Here is an example of AA’s independence. I received a call from a man who said that he wanted to make a contribution of $10,000 to AA in memory of his late sister, who had enjoyed fourteen years of sobriety with the help of AA. He asked me where to send the check.

I called several people in AA, and when no one could help me, I called the AA central office. 

“Don’t send the check here,” they said. “We can’t do any- thing with it.”

“Then how can this man make a contribution?” I asked.

“He can cash the check at the bank and go to a meeting. When they pass the basket, he can put the money in.”

“You want him to put $10,000 in cash in the basket?” I asked.

“Yes,” was the answer. “But if he’s not in the program, they might return it to him.”

Never before and never since have I come across an organi- zation that refuses donations.

My fascination with AA brought me back to more meetings. As I became familiar with the Twelve Steps for recovery, I concluded that they were a formula for mature, responsible living. There was nothing unique about alcoholics that made the Twelve Steps specific for them. I found that virtually every character defect that can be found in alcoholics can also be found in non-alco- holics, although they may be less pronounced. The Twelve Steps were a way for proper living, and I could apply them to myself.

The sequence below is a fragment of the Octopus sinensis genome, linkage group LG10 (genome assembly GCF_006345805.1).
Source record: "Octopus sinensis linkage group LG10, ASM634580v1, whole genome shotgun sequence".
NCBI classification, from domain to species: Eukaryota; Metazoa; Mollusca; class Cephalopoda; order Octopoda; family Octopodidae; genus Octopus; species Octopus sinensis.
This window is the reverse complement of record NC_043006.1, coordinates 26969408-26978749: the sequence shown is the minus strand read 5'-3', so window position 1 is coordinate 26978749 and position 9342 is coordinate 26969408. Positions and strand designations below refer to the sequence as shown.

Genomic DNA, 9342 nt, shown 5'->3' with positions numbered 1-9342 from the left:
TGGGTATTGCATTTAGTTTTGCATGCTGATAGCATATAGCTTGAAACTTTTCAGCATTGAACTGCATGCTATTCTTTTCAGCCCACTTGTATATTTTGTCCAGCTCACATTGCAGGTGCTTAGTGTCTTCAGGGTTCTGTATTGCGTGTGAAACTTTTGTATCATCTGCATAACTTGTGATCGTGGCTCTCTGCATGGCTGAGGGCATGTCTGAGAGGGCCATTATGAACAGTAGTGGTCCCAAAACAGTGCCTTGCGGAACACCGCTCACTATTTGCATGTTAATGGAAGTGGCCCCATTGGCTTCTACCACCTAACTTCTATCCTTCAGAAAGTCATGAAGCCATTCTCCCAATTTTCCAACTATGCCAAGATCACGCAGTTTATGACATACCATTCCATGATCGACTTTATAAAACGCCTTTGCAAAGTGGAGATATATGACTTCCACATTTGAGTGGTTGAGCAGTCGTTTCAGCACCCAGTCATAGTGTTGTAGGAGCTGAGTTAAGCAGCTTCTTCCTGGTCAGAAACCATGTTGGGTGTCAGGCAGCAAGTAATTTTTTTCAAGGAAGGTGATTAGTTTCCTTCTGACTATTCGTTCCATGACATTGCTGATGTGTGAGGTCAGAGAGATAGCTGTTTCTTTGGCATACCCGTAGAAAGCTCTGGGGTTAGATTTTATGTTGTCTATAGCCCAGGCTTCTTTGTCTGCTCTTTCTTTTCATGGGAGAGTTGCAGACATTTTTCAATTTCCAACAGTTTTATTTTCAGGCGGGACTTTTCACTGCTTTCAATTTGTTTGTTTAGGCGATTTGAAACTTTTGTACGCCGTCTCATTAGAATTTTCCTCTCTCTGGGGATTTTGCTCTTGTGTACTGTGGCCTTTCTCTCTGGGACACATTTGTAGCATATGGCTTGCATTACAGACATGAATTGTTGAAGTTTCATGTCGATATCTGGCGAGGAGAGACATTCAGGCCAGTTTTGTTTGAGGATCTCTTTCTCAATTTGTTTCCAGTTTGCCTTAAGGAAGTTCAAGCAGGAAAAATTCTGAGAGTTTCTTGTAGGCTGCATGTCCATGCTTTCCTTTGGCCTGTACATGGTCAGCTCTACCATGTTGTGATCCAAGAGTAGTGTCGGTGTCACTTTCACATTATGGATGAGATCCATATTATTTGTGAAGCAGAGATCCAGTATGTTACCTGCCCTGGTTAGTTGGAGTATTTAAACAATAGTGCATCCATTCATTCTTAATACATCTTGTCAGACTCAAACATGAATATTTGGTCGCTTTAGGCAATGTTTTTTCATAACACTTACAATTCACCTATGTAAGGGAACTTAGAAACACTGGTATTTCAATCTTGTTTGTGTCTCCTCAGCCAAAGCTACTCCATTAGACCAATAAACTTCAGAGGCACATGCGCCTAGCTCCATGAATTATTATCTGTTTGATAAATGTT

So began my involvement with AA. I have attended meetings in many cities in the United States and in many countries I have visited. I can find friends in a community where I do not know a single person.

I would like to share with you what I have learned from AA. In case you happen to be a recovering person who thinks that all AA can do is keep you from drinking, you are missing out on a great deal of valuable knowledge.

What about the secret of Isabel’s motivation to put herself into a state hospital? I never did solve that mystery in the thir- teen years of therapy. I was left to my own devices to guess at it, and here is what I think.

Do you know how a volcano is formed? Deep down at the core of the earth, there is melted rock that is under extreme

pressure. Over many centuries, this lava slowly makes its way through fissures in the earth’s crust to the surface. Once it breaks through the surface, the lava erupts. 

I believe that at the core of every human being there is a nucleus of self-respect and dignity. For a variety of reasons, this nucleus may be concealed and suppressed. Like the lava, it seeks to break through the surface and be recognized. Once it breaks through into a person’s awareness, one may feel, “I am too good to be acting this way. This behavior is beneath my dignity.” I think this is the “spiritual awakening” to which the Twelfth Step refers.